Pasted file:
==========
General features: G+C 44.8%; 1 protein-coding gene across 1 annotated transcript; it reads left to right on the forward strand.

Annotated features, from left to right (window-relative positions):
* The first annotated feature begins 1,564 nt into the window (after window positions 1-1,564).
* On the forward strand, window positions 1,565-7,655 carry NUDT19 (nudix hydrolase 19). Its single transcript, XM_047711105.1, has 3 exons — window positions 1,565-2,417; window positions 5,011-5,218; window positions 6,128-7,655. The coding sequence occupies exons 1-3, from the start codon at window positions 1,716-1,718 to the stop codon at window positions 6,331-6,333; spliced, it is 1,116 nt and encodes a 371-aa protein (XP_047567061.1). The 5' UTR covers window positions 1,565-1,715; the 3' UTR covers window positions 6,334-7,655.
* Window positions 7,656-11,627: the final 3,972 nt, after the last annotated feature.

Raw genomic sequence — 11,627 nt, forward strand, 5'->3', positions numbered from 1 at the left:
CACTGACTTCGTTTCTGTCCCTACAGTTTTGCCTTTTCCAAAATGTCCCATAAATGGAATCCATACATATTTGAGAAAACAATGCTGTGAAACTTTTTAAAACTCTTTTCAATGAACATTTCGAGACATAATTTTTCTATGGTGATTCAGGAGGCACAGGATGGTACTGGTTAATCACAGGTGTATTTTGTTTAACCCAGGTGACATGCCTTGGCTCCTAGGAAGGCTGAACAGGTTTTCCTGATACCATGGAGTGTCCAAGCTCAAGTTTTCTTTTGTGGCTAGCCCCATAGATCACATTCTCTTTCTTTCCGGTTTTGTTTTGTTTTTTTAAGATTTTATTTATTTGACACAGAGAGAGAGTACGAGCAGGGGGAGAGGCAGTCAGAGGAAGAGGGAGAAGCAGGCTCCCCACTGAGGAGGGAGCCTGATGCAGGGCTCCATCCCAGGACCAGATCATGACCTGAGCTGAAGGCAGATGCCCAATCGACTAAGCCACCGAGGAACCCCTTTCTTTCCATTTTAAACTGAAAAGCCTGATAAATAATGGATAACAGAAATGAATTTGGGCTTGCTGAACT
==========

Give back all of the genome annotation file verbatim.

General features: G+C 44.8%; 1 protein-coding gene across 1 annotated transcript; it reads left to right on the forward strand.

Annotated features, from left to right (window-relative positions):
* The first annotated feature begins 1,564 nt into the window (after window positions 1-1,564).
* On the forward strand, window positions 1,565-7,655 carry NUDT19 (nudix hydrolase 19). Its single transcript, XM_047711105.1, has 3 exons — window positions 1,565-2,417; window positions 5,011-5,218; window positions 6,128-7,655. The coding sequence occupies exons 1-3, from the start codon at window positions 1,716-1,718 to the stop codon at window positions 6,331-6,333; spliced, it is 1,116 nt and encodes a 371-aa protein (XP_047567061.1). The 5' UTR covers window positions 1,565-1,715; the 3' UTR covers window positions 6,334-7,655.
* Window positions 7,656-11,627: the final 3,972 nt, after the last annotated feature.

Raw genomic sequence — 11,627 nt, forward strand, 5'->3', positions numbered from 1 at the left:
CACTGACTTCGTTTCTGTCCCTACAGTTTTGCCTTTTCCAAAATGTCCCATAAATGGAATCCATACATATTTGAGAAAACAATGCTGTGAAACTTTTTAAAACTCTTTTCAATGAACATTTCGAGACATAATTTTTCTATGGTGATTCAGGAGGCACAGGATGGTACTGGTTAATCACAGGTGTATTTTGTTTAACCCAGGTGACATGCCTTGGCTCCTAGGAAGGCTGAACAGGTTTTCCTGATACCATGGAGTGTCCAAGCTCAAGTTTTCTTTTGTGGCTAGCCCCATAGATCACATTCTCTTTCTTTCCGGTTTTGTTTTGTTTTTTTAAGATTTTATTTATTTGACACAGAGAGAGAGTACGAGCAGGGGGAGAGGCAGTCAGAGGAAGAGGGAGAAGCAGGCTCCCCACTGAGGAGGGAGCCTGATGCAGGGCTCCATCCCAGGACCAGATCATGACCTGAGCTGAAGGCAGATGCCCAATCGACTAAGCCACCGAGGAACCCCTTTCTTTCCATTTTAAACTGAAAAGCCTGATAAATAATGGATAACAGAAATGAATTTGGGCTTGCTGAACT